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People v. Marinelli

California Court of Appeals, Sixth District

March 27, 2014

THE PEOPLE, Plaintiff and Appellant,
v.
ANTHONY JOSEPH MARINELLI, Defendant and Respondent.

Santa Clara County Superior Court No. CC763357, Hon. Rene Navarro, Trial Judge

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[Copyrighted Material Omitted]

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COUNSEL

Jeffrey Rosen District Attorney, and Christopher Boscia, Deputy District Attorney, for Plaintiff and Appellant.

Law Offices of Higbee & Associates Mathew K. Higbee and Jennifer D. Strange for Defendant and Respondent.

OPINION

Premo, J.

This appeal presents a single question of statutory construction: whether a conviction for attempted lewd or lascivious acts on a child under 14 constitutes “any violation of [Penal Code] Section 288, ” which prohibits lewd or lascivious acts on a child under 14, for purposes of Penal Code section 1203.4, subdivision (b).[1] We agree with our colleagues in the Fourth District that it does not. Accordingly, we affirm the superior court’s order granting defendant Anthony Joseph Marinelli’s section 1203.4 motion for leave to withdraw his guilty plea and dismissing Marinelli’s conviction.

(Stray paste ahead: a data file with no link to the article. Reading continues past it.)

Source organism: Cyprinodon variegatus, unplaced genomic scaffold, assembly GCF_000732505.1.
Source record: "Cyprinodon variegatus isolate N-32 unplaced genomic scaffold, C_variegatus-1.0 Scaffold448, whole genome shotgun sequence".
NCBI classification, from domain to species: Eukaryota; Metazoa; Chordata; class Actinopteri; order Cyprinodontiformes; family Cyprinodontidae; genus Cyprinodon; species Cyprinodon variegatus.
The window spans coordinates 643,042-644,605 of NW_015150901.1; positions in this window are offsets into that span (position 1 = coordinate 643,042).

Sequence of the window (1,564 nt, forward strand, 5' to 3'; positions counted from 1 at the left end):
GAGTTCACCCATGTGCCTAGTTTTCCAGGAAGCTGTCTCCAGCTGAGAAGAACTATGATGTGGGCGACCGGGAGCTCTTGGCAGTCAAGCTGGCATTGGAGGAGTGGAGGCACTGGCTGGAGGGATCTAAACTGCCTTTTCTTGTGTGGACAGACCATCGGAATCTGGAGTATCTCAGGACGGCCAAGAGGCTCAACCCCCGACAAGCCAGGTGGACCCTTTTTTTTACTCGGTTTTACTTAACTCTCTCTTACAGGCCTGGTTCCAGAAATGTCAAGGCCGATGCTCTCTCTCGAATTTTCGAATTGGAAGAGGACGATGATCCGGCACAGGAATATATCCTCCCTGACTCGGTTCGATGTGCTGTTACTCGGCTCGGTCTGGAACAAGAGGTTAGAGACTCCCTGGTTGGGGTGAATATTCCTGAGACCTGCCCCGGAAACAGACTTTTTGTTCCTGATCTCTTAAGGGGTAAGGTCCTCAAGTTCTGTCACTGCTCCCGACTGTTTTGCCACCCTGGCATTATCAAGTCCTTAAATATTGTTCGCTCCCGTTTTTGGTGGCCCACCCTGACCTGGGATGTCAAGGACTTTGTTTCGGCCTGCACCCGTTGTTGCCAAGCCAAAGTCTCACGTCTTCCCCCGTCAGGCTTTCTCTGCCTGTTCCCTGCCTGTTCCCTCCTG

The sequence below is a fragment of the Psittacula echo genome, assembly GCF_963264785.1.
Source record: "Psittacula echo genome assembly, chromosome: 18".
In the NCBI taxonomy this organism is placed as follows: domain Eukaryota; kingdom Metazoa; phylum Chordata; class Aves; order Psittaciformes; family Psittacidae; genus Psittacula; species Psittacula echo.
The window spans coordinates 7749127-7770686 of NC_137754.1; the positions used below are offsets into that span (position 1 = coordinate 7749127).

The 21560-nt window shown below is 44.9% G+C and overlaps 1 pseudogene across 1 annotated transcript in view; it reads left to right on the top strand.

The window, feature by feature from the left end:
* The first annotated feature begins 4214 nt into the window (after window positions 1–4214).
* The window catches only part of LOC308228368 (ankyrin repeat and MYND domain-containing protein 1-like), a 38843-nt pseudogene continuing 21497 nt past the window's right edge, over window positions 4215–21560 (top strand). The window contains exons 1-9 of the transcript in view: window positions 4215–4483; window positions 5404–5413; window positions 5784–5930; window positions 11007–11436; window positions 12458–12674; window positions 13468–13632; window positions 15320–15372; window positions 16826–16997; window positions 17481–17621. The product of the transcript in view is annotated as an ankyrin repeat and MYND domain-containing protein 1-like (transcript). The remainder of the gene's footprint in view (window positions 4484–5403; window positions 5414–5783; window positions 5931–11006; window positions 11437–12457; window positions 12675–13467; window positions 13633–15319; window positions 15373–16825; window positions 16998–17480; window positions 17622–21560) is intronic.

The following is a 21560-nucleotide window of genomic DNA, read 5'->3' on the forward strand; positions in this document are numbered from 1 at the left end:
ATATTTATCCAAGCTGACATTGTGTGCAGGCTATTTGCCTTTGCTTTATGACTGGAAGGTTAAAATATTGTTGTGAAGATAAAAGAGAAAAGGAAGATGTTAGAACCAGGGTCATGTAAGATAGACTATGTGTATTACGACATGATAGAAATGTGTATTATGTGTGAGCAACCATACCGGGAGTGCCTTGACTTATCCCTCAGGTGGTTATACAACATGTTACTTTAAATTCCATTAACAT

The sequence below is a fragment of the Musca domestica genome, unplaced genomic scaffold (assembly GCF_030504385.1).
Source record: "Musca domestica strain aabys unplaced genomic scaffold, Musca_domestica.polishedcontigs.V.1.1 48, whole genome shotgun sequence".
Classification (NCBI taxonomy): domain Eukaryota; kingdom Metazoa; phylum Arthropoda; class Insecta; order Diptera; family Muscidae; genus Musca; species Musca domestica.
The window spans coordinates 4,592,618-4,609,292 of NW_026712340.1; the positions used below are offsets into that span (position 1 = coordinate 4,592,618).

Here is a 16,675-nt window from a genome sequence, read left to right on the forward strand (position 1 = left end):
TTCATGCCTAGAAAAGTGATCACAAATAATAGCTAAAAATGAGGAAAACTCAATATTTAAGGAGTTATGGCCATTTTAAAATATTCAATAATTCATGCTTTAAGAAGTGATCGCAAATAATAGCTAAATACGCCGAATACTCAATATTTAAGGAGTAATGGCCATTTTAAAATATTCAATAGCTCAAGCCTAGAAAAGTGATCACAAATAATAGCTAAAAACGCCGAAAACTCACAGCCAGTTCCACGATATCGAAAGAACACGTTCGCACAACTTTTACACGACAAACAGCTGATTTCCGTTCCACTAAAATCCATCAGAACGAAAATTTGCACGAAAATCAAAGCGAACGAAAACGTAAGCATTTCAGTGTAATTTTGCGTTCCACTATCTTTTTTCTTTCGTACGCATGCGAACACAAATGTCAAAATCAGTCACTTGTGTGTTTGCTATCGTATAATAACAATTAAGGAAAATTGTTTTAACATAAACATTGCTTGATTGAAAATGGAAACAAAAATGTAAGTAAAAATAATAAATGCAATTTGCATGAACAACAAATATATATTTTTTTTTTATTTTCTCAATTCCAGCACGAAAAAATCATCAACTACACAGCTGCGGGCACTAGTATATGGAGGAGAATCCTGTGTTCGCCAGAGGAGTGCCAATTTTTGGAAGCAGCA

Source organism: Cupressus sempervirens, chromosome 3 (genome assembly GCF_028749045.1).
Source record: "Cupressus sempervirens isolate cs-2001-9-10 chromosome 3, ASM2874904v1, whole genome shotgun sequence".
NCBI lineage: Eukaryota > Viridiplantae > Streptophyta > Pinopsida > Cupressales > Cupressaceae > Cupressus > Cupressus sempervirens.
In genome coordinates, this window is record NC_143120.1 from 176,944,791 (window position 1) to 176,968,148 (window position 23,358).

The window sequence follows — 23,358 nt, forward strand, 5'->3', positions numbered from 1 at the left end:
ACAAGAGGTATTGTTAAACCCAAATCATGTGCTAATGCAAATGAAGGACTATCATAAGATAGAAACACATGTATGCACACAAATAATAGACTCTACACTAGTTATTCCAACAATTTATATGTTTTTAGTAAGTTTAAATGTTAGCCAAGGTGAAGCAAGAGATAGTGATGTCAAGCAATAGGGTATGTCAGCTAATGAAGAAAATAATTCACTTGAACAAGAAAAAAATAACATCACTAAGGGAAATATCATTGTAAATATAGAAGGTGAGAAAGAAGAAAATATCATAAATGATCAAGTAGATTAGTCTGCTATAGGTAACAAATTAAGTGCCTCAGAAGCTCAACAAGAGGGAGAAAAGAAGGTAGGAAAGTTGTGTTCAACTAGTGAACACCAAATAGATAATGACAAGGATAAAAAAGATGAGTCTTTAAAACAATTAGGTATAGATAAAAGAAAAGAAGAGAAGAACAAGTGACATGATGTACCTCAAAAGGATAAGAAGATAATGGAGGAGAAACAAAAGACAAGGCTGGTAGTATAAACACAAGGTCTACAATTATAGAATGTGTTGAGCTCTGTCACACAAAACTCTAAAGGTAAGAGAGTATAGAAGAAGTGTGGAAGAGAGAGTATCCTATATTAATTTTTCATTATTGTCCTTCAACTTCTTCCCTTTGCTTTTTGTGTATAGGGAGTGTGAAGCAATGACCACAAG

I. Background

In 2008, Marinelli pleaded nolo contendereto attempted lewd or lascivious act on a child under 14 (§§ 664, 288, subd. (a)) and attempted distribution or exhibition of harmful material to a minor (§§ 664, 288.2, subd. (b)). The trial court suspended imposition of sentence and placed Marinelli on three years formal probation.

In 2012, after successfully completing probation, Marinelli filed a motion in the trial court seeking to withdraw his plea and to have his conviction dismissed pursuant to section 1203.4, subdivision (a). The government opposed the motion on the ground that Marinelli was not eligible for section 1203.4, subdivision (a) relief because he was convicted of a violation of section 288, and section 1203.4, subdivision (b) makes section 1203.4, subdivision (a) inapplicable to such violations.

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The court granted the motion, as it was bound to do by the Fourth District’s decision in People v. Lewis (2006) 146 Cal.App.4th 294, 298 [53 Cal.Rptr.3d 40] (Lewis), which holds that section 1203.4, subdivision (b) does not include attempted violations of section 288. The government timely appealed. In Lewis, the government conceded that section 1203.4, subdivision (b) did not apply to attempts, and therefore that court did not have the benefit of a full ...


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